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Here is what happened:

  • I suggested collaborating with some group and sent them a proposal for a grant application (in 2011) - and I had not seen the proposed idea anywhere before then.

  • they were not interested in the project.

  • now I figure out that 3 years later they published a paper with an extremely similar design.

Besides going nuclear (e.g., sending a letter to the editor claiming an authorship issue), what are my options assuming that I don't need to work with them anymore and that there is no way they affect my reputation?

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    I don't think you get any claims to an idea you had 6 years ago and still haven't developed any further. I am assuming there isn't some paper of yours they should have cited, since you're not complaining about that. – Alexander Woo Jul 8 '17 at 22:05
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    You have to consider the possibility that they already had the idea when you approached them but did not want to share that with you. – Bitwise Jul 9 '17 at 7:56
  • @Bitwise: it could be, but since the design contains a specific geometry (Integrated circuit layout), which is closely reproduced, I would feel better if they show me documentation of that fact. – Sascha Jul 9 '17 at 8:01
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    Did they patent the idea? If you still have the proposal, you could invalidate their patent. You might use this as leverage to make them give you some credit. – Peter Shor Jul 10 '17 at 1:52
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    (1) What does this question have to do with funding? (2) Is this question sufficiently different from the many other I'm worried someone is stealing / may steal my ideas questions? (3) Could be a case of multiple discovery AKA simultaneous invention. – shoover Jul 10 '17 at 15:56
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What country are you in? You may well have legal recourse.

Disputing the validity of their patent as suggested by others may or may not be possible, depending on documentation, publication and technical similarities. It's highly technical and will certainly need legal help.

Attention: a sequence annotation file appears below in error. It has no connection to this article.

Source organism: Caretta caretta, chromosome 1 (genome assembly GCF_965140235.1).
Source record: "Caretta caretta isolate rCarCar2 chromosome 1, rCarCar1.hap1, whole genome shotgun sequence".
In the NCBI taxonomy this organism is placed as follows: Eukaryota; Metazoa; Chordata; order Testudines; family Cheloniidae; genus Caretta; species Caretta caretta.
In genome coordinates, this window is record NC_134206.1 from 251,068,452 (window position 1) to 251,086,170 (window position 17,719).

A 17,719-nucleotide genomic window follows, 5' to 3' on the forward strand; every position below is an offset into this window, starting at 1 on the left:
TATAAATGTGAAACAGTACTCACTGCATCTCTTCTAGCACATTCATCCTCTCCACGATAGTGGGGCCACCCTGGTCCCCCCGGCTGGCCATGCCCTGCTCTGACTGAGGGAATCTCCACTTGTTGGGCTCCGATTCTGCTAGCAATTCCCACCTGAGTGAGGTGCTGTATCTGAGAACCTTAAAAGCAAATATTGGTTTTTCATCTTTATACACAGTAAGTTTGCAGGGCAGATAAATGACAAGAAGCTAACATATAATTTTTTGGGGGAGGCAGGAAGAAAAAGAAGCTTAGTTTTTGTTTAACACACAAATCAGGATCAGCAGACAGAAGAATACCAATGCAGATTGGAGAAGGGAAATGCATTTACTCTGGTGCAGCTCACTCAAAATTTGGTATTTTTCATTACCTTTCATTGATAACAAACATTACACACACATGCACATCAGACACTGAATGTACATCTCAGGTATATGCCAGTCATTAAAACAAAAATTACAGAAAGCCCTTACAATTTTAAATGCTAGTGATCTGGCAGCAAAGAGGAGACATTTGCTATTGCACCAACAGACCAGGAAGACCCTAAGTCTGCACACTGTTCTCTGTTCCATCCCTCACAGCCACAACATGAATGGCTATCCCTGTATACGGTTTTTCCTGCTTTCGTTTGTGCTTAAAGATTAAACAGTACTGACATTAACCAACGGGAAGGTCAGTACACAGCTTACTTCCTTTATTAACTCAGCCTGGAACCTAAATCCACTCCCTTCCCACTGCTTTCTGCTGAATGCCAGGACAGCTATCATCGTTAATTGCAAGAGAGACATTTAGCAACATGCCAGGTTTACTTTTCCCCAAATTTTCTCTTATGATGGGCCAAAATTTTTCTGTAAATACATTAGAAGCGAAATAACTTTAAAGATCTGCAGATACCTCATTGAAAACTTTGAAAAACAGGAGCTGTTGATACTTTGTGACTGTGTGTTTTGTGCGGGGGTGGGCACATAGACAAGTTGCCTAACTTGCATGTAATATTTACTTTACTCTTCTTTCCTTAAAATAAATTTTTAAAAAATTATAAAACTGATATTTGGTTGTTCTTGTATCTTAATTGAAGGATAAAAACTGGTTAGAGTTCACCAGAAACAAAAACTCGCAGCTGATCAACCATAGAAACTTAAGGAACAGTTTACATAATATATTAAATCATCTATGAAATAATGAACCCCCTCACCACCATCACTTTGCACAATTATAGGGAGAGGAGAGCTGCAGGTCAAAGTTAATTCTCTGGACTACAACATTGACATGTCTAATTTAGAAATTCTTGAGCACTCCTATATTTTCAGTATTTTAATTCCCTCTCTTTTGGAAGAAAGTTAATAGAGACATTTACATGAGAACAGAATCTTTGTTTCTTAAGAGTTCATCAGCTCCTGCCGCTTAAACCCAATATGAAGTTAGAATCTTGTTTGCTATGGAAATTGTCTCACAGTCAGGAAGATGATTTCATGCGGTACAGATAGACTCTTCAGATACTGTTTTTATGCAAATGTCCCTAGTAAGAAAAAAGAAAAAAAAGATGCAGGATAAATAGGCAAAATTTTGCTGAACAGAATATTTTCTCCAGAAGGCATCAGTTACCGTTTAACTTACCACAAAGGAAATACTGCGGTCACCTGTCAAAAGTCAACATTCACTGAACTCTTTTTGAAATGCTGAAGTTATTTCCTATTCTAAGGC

But it might not just be intellectual property rights either -

For example, you may well be deemed to have an implicit or explicit contract with them - if you sent in a paper, it is implied that they will do or not do certain things with it. It certainly wasn't a gift to them without any restrictions as a reasonable recipient would have understood. Do not underestimate the power of claiming implicit terms (conditions that would reasonably have been understood, such as that they would return and not use your ideas if they didn't like them). Contract is based on balance of probabilities, so that helps.

There's also what lawyers call "tort", roughly meaning wrongful behaviour ("someone isn't legally allowed to wrong someone else that way"). Taking ideas without credit, harm to your ability to develop the ideas yourself or gain prestige from them, and so on, may be covered.

Finally consider what they may say - go softly. Don't threaten anything you can't do. Speak to a lawyer to find what they say is your best approach h, and consider what you feel a third party will say, if their reply is that its nothing to do with your work.

| improve this answer | |
  • In the OP there's no mention of a patent. – Massimo Ortolano Jul 10 '17 at 9:56
  • There isn't. But that doesn't mean he has no rights to dispute a future third party patent. As I don't know that area of law, it's accurately described as something that "may or may not be possible", but is surely worth checking if he feels he has good evidence it was his unauthorised idea which was used. – Stilez Jul 10 '17 at 14:12

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